How did Ecart manage to be added to what the Fluxus artist and historian Simon Anderson calls a “Fluxus stable?”[6] From the outset, the collective was inspired by Fluxus founding artists and their predecessors, and this influence was often a topic of the artistic examination. During the inauguration of the Ecart Gallery in 1972, Armleder presented an installation consisting of ten tape recorders, entitled Conversation. Etude pour John Cage. Each device played non-stop a sound piece or the voice of an artist, including George Brecht, John Cage, Marcel Duchamp, William S. Burroughs, Higgins, Merce Cunningham, Naum Gabo, Raoul Hausmann, Richard Huelsenbeck, and Kurt Schwitters, with a photograph of the artist placed above it (Bovier and Cherix 2012, 117). On various occasions Ecart also directly engaged in presenting and disseminating Fluxus locally and internationally. In 1977, on the occasion of Dick Higgins’s exhibition at the Ecart space, Armleder and Luccini executed Higgins’s legendary score Intermedial Object #1 by constructing the object from wood, plastic, glass, and light.[7] According to Higgins, this was the first time that the performing of the score resulted in a physical manifestation (Higgins 2019). In 1978, in response to the news of Maciunas’s death, Galerie Ecart held an exhibition of Fluxus objects and books (Bovier and Cherix 2019, 104). In the late 1970s, Ben Vautier and Gino Di Maggio organized a touring exhibition titled Fluxus International & Cie, which was presented in different venues including the Galerie d’Art Contemporain in Nice (1979) and the Musée St-Georges in Liège (1980). According to Bovier and Cherix (2019) it was Armleder who advocated for inviting the show to Geneva. This exhibition, organized by the Musée d’Art et d’Histoire and produced by the Association pour la Creation d’un Musee d’Art Moderne, took place between March and April 1980 in the basement of the Musée Rath. Within this project, Ecart was in charge of researching the local art scene and inviting Swiss artists, co-designing the show as well as programming and co-performing Fluxus events that included pieces by Brecht, Henry Flynt, and Nam June Paik and a Fluxconcert for George Maciunas together with Milan Knížák, Ben, and Emmett Williams. The international profile of the show as well as the participation of the Fluxus founding artist sealed the bond between Ecart and Fluxus. This connection was reinforced later by the inclusion of Armleder in the Young Fluxus exhibition organized by Ken Friedman in 1982 at Artists Space in New York.[8]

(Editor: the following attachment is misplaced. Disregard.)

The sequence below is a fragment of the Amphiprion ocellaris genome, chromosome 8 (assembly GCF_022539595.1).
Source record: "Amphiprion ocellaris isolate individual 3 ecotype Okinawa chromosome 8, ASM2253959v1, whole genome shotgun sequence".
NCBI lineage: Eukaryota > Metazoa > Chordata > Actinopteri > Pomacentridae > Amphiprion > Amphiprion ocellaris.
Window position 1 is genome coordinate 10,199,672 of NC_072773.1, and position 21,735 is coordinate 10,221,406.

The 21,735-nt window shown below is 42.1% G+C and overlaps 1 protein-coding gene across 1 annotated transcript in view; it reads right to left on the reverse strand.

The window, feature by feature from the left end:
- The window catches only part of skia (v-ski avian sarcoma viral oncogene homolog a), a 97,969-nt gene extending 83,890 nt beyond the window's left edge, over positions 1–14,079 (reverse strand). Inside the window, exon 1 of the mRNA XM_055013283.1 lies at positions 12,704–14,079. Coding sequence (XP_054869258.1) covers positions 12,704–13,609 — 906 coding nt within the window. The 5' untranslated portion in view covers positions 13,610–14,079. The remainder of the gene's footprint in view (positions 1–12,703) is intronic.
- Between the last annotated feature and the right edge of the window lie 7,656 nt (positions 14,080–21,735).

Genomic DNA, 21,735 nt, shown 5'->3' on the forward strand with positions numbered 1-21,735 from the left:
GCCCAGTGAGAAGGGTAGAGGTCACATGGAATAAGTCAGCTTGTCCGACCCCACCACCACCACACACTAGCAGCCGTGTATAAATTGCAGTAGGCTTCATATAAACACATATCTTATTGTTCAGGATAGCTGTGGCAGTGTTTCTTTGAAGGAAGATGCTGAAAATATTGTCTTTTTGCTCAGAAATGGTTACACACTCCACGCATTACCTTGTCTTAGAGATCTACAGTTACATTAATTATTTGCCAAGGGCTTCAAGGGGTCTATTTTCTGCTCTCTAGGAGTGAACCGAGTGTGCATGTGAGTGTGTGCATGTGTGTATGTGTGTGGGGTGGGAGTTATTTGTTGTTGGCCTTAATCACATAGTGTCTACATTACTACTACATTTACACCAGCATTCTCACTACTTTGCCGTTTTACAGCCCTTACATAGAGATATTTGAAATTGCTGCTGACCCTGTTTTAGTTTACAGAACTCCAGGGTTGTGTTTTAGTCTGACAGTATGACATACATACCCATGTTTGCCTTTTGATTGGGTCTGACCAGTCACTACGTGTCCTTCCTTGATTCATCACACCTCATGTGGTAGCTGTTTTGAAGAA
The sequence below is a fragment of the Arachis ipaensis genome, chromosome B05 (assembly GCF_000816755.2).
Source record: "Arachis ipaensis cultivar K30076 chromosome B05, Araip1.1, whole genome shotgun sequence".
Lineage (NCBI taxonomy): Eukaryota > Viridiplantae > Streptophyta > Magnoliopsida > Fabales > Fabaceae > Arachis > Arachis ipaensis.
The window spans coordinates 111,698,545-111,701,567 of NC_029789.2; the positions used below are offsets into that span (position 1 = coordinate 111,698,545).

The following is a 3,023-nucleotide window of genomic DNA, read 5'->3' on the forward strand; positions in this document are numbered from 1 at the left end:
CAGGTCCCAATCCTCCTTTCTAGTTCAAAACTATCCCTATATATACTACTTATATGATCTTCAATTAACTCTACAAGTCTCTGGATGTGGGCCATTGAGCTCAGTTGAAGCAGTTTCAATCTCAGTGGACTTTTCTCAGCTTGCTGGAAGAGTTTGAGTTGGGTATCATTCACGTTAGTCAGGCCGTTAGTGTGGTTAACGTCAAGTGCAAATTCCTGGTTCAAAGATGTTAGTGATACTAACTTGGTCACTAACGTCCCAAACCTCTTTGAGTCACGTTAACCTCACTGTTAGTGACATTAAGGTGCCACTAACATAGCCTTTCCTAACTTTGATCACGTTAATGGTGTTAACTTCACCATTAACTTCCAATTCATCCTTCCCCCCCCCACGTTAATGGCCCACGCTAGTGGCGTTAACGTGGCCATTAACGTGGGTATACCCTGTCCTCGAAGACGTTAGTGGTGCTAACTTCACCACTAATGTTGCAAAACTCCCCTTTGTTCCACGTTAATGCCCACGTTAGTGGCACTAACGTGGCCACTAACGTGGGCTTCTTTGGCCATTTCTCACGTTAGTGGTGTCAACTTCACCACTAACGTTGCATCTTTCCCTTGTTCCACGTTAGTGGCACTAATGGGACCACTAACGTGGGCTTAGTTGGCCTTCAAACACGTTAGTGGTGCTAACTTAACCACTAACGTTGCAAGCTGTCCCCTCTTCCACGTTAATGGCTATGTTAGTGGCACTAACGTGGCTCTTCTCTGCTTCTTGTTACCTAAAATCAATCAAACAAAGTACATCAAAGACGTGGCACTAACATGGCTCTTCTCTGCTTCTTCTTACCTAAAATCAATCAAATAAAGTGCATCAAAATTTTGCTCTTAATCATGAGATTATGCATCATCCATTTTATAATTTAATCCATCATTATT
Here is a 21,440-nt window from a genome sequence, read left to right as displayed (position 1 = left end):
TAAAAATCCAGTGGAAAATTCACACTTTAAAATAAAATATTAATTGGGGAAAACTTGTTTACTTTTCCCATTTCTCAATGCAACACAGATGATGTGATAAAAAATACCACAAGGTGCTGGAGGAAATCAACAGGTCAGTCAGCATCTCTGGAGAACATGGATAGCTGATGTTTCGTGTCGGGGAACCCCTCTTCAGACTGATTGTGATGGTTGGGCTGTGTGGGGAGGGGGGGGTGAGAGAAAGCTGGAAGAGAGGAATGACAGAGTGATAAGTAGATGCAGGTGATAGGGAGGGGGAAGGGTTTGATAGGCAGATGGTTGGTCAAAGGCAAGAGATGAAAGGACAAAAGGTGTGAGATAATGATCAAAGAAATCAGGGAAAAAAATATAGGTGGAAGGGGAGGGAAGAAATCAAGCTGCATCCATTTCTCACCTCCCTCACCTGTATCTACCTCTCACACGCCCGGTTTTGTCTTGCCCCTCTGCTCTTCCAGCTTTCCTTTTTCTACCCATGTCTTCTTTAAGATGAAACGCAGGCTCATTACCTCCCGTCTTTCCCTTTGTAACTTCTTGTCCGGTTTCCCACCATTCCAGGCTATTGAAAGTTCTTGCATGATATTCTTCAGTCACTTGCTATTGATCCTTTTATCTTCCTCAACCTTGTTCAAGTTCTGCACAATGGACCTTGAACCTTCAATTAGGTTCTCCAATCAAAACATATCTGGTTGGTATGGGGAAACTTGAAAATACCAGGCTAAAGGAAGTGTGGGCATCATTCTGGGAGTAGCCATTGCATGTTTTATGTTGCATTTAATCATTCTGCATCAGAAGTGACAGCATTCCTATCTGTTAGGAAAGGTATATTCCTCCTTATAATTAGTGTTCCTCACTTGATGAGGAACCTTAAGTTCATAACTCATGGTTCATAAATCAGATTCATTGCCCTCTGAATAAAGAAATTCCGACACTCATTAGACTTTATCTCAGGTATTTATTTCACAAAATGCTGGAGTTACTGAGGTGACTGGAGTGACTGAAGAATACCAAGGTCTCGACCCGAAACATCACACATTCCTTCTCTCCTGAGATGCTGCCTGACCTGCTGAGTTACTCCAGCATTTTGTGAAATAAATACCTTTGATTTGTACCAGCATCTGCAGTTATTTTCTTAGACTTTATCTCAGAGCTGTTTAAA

How can sustaining continuity by inspiring and being inspired, by referencing, experimenting, and engaging with someone else’s art influence conservation thinking and practice? What can art preservationists learn from the natural, historical processes of passing on traditions of and approaches to art making from generation to generation? One answer to this question might be the use of artistic reinterpretation as a tool for conservation. Unlike concepts such as (re-)enactment, (re-)staging, and (re-)installation, reinterpretation involves what might be termed the artistic translation of an artwork to a different context and/or medium. Understood as an entirely creative act, this tool is traditionally used in performative art disciplines, such as music, dance, and theatre, but it is still controversial in the field of collecting and preserving visual art (Wijers 2022; Giannachi 2018). Since this area remains largely under-researched, the Activating Fluxus project aims to test the potentialities and limitations of reinterpretation as a conservation approach and to critically analyse its reception in the community engaged in the care, presentation, and study of Fluxus art. We will also further investigate the legacy of Ecart and the way the group’s work has been collected, presented, and preserved.